Cancer Incidence and Mortality Risk After Index Colonoscopies Showing Low-Risk Adenomas, High-Risk Adenomas, or No Adenomas


Douglas K. Rex, MD, MASGE reviewing Duvvuri A, et al. Gastroenterology 2021 Jan 28.

Postpolypectomy surveillance recommendations are based on observational studies, often using advanced adenomas at follow-up as their primary outcome. 

A new meta-analysis focused on the risk of incident cancer and related mortality reviewed 12 studies with 510,019 patients. Colorectal cancer incidence per 10,000 person-years was slightly higher in those with low-risk adenomas (1-2 adenomas <10 mm with tubular histology and only low-grade dysplasia) than no adenomas, with a statistically significant odds ratio (OR) of 1.26 (95% confidence interval [CI], 1.06-1.5). For those with high-risk adenomas compared to those with no adenomas, the odds ratio for cancer was 2.92 (95% CI, 2.31-3.69). Cancer-related mortality in those with low-risk adenomas compared to no adenomas was not statistically significant (OR, 1.15; 95% CI, 0.76-1.74) but was higher in those with high-risk adenomas (OR, 2.69; 95% CI, 1.87-3.87). Both cancer incidence and mortality were also significantly higher in those with high-risk adenomas compared with low-risk adenomas.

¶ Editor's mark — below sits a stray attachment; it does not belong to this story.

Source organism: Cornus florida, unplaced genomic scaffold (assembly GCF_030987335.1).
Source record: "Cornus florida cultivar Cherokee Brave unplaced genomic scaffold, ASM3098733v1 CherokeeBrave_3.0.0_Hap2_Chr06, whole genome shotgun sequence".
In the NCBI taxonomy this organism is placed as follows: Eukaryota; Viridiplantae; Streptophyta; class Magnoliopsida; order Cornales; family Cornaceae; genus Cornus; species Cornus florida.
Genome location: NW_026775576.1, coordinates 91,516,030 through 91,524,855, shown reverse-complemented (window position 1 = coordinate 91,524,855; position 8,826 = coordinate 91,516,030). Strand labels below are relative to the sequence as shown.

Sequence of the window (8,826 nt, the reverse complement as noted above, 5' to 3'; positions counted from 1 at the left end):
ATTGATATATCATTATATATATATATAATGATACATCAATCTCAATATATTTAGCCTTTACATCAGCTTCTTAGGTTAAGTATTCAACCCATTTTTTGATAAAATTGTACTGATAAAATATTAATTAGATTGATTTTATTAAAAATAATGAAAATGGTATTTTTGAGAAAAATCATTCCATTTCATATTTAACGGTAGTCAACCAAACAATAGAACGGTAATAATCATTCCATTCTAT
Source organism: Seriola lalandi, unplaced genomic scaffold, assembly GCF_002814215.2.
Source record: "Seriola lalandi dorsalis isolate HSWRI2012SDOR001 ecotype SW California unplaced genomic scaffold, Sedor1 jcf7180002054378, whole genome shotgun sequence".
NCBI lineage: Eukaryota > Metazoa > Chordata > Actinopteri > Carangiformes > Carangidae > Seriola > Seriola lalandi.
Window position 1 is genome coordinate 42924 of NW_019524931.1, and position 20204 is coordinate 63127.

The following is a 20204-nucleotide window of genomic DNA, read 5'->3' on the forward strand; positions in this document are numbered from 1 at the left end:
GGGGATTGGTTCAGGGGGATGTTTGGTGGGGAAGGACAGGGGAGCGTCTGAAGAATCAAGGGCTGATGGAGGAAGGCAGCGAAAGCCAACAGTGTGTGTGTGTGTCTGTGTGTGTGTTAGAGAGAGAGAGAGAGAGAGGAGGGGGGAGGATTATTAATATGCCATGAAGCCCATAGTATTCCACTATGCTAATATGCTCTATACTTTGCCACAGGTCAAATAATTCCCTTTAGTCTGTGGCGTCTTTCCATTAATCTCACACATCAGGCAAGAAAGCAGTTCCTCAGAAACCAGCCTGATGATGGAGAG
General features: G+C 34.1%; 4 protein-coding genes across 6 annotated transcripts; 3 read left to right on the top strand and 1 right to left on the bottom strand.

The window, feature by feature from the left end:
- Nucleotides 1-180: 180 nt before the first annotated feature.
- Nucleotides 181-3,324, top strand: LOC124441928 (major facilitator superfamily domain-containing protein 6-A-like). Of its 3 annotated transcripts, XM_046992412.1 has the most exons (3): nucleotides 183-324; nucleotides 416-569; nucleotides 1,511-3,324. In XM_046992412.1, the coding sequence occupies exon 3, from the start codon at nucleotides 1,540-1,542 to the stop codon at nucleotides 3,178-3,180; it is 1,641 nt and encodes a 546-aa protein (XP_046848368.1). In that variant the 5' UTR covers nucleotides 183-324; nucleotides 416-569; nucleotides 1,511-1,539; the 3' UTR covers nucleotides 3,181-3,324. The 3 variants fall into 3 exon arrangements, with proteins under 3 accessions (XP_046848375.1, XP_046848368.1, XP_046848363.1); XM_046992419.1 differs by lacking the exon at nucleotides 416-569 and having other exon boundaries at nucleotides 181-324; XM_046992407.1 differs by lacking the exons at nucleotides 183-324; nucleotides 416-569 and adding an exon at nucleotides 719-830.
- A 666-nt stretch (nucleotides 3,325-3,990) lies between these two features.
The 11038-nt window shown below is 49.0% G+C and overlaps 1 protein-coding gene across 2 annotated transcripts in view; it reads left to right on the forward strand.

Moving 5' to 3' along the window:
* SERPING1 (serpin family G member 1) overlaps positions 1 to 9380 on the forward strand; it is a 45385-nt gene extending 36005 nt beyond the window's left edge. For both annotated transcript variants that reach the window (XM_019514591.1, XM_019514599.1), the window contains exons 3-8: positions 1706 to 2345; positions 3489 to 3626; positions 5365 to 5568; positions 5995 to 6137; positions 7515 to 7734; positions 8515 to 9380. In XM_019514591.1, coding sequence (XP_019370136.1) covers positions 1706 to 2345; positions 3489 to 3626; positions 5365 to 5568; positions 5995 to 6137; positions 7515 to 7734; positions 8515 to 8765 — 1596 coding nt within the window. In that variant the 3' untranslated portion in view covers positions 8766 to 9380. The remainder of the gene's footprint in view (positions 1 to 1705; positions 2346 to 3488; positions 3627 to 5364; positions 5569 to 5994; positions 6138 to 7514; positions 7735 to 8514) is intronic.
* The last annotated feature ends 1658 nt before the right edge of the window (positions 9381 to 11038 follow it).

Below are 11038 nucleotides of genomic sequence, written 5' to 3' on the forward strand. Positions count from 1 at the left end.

The authors argue that these data indicate that surveillance intervals in those with low-risk adenomas should be the same as those with no adenomas.


The U.S. Multi-Society Task Force (MSTF) on Colorectal Cancer recommends that patients with low-risk adenomas undergo surveillance at 7 to 10 years. The MSTF guidelines can be considered cautious and conservative compared to current guidelines outside the U.S., which often recommend colonoscopy at 10 years or no surveillance for those with low-risk adenomas. The large problem in understanding the available observational studies is that those with low-risk adenomas have often undergone significantly more colonoscopies during the follow-up interval than those with no adenomas. This limitation of observational studies and meta-analyses of those studies was a primary reason for the MSTF’s cautious recommendation of surveillance at 7 to 10 years rather than 10 years for those with low-risk adenomas.
Note to readers: At the time we reviewed this paper, its publisher noted that it was not in final form and that subsequent changes might be made.

Douglas K. Rex, MD, MASGE

Bio and Disclosures


Duvvuri A, Chandrasekar VT, Srinivasan S, et al. Risk of colorectal cancer and cancer related mortality after detection of low-risk or high-risk adenomas, compared with no adenoma, at index colonoscopy: a systematic review and meta-analysis. Gastroenterology 2021 Jan 28. (Epub ahead of print) (